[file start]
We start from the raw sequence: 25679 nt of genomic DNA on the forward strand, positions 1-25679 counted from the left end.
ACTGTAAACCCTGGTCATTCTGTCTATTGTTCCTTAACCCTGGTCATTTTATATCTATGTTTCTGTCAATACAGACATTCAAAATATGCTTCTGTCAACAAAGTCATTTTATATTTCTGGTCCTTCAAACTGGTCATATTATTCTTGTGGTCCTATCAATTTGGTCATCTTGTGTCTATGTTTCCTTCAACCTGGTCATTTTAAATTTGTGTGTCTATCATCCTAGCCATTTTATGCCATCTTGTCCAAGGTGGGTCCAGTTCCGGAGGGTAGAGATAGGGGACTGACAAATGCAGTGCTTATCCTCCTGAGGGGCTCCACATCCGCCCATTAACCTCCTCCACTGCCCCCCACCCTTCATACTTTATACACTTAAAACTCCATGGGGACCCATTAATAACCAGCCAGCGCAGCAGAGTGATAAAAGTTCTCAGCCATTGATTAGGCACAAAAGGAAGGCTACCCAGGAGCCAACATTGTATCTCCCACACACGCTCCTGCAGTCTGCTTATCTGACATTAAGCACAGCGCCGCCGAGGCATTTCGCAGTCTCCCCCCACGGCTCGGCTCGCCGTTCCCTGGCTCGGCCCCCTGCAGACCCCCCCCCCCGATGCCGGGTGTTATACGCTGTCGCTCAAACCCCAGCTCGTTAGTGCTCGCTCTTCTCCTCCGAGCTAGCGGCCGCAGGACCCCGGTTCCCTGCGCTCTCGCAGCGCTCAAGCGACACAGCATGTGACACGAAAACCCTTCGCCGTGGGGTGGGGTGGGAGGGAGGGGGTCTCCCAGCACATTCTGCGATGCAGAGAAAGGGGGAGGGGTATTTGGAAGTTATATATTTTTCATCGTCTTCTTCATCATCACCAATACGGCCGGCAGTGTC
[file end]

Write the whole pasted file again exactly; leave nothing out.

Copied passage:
We start from the raw sequence: 25679 nt of genomic DNA on the forward strand, positions 1-25679 counted from the left end.
ACTGTAAACCCTGGTCATTCTGTCTATTGTTCCTTAACCCTGGTCATTTTATATCTATGTTTCTGTCAATACAGACATTCAAAATATGCTTCTGTCAACAAAGTCATTTTATATTTCTGGTCCTTCAAACTGGTCATATTATTCTTGTGGTCCTATCAATTTGGTCATCTTGTGTCTATGTTTCCTTCAACCTGGTCATTTTAAATTTGTGTGTCTATCATCCTAGCCATTTTATGCCATCTTGTCCAAGGTGGGTCCAGTTCCGGAGGGTAGAGATAGGGGACTGACAAATGCAGTGCTTATCCTCCTGAGGGGCTCCACATCCGCCCATTAACCTCCTCCACTGCCCCCCACCCTTCATACTTTATACACTTAAAACTCCATGGGGACCCATTAATAACCAGCCAGCGCAGCAGAGTGATAAAAGTTCTCAGCCATTGATTAGGCACAAAAGGAAGGCTACCCAGGAGCCAACATTGTATCTCCCACACACGCTCCTGCAGTCTGCTTATCTGACATTAAGCACAGCGCCGCCGAGGCATTTCGCAGTCTCCCCCCACGGCTCGGCTCGCCGTTCCCTGGCTCGGCCCCCTGCAGACCCCCCCCCCCGATGCCGGGTGTTATACGCTGTCGCTCAAACCCCAGCTCGTTAGTGCTCGCTCTTCTCCTCCGAGCTAGCGGCCGCAGGACCCCGGTTCCCTGCGCTCTCGCAGCGCTCAAGCGACACAGCATGTGACACGAAAACCCTTCGCCGTGGGGTGGGGTGGGAGGGAGGGGGTCTCCCAGCACATTCTGCGATGCAGAGAAAGGGGGAGGGGTATTTGGAAGTTATATATTTTTCATCGTCTTCTTCATCATCACCAATACGGCCGGCAGTGTC